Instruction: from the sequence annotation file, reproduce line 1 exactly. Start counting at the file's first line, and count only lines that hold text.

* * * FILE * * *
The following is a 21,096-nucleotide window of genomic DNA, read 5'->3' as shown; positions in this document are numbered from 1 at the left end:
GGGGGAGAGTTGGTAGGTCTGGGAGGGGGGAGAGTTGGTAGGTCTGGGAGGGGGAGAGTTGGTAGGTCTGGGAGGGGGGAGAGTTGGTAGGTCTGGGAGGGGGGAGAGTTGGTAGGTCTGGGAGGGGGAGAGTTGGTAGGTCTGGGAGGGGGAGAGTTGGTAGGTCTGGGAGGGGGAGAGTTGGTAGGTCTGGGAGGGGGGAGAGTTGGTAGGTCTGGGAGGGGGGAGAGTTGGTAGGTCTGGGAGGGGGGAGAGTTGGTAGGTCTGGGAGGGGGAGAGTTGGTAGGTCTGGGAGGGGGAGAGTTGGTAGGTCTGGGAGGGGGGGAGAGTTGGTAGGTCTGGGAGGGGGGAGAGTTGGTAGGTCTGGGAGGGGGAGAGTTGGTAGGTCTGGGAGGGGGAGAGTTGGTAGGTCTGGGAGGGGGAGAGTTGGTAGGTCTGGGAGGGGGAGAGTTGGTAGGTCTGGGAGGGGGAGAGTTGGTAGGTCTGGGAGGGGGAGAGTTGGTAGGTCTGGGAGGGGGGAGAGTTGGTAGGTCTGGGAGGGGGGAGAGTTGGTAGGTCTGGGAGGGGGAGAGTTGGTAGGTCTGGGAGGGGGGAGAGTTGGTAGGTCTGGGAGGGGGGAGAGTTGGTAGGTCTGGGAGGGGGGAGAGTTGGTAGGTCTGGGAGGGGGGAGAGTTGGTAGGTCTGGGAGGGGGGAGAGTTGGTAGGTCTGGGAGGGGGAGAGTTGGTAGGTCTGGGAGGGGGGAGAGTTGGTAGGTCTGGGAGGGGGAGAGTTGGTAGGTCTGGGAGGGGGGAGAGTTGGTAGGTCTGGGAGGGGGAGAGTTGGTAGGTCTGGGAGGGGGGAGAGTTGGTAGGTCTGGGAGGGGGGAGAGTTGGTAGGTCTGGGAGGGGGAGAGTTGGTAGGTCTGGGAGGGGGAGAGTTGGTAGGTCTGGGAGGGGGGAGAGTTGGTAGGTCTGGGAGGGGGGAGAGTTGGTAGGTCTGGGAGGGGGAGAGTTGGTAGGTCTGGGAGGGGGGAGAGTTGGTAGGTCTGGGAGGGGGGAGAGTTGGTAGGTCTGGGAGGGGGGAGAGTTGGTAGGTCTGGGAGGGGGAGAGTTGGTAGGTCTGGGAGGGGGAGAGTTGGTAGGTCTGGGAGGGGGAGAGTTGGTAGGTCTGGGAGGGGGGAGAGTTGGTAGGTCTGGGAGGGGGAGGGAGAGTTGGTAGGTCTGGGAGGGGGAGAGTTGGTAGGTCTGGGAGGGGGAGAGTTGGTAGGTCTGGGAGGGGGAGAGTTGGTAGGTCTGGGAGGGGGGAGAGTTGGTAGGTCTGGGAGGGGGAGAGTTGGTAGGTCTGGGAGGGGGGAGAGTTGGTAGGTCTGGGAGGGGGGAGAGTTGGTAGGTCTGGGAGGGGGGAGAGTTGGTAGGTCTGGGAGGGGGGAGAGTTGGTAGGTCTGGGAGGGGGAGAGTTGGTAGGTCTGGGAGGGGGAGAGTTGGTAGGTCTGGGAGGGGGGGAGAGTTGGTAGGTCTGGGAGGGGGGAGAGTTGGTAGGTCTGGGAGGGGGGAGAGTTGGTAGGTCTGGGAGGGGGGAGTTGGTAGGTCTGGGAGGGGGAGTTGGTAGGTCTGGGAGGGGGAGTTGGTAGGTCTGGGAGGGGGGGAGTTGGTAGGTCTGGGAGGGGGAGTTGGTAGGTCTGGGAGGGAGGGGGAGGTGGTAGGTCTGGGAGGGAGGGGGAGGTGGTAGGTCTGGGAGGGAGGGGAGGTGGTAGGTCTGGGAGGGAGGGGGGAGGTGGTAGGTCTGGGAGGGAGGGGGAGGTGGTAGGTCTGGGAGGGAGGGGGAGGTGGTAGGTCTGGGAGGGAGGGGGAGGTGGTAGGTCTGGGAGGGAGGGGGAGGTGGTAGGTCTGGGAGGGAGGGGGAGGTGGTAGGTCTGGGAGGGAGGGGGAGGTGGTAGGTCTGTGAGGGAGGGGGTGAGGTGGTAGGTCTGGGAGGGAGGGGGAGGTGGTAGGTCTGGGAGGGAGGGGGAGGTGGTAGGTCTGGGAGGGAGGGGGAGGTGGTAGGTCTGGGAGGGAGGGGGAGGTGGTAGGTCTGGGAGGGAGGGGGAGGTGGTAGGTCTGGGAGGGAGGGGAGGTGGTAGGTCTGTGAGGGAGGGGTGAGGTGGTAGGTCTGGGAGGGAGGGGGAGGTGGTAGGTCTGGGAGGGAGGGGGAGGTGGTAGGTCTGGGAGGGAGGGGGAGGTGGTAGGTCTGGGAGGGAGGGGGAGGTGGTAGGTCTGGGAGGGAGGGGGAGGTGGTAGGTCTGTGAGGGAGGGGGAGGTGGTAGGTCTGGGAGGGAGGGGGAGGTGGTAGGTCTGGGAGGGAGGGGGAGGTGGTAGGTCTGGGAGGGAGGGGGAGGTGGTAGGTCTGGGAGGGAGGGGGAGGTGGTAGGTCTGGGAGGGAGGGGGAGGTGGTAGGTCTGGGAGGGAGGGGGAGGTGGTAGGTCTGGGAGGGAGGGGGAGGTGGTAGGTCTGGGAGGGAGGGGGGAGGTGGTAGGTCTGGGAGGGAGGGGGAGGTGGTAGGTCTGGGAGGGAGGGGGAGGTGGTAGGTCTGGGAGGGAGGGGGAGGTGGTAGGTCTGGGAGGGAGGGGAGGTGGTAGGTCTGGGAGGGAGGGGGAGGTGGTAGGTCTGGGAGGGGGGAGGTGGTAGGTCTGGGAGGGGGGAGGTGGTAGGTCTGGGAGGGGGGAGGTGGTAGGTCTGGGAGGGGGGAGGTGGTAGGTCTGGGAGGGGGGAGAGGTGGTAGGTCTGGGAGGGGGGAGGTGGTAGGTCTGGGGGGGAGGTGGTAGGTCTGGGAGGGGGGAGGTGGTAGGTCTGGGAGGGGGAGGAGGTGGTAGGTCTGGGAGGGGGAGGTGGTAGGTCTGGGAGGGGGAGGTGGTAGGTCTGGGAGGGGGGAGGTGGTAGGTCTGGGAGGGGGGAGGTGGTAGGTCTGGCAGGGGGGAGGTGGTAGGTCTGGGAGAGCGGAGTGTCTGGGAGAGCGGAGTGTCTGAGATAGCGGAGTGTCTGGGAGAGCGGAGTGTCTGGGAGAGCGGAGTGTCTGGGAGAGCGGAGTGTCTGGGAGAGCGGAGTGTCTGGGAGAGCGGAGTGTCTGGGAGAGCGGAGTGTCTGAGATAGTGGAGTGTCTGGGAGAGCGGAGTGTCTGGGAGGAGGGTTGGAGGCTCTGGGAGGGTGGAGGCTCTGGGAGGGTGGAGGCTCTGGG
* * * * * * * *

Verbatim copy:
The following is a 21,096-nucleotide window of genomic DNA, read 5'->3' as shown; positions in this document are numbered from 1 at the left end: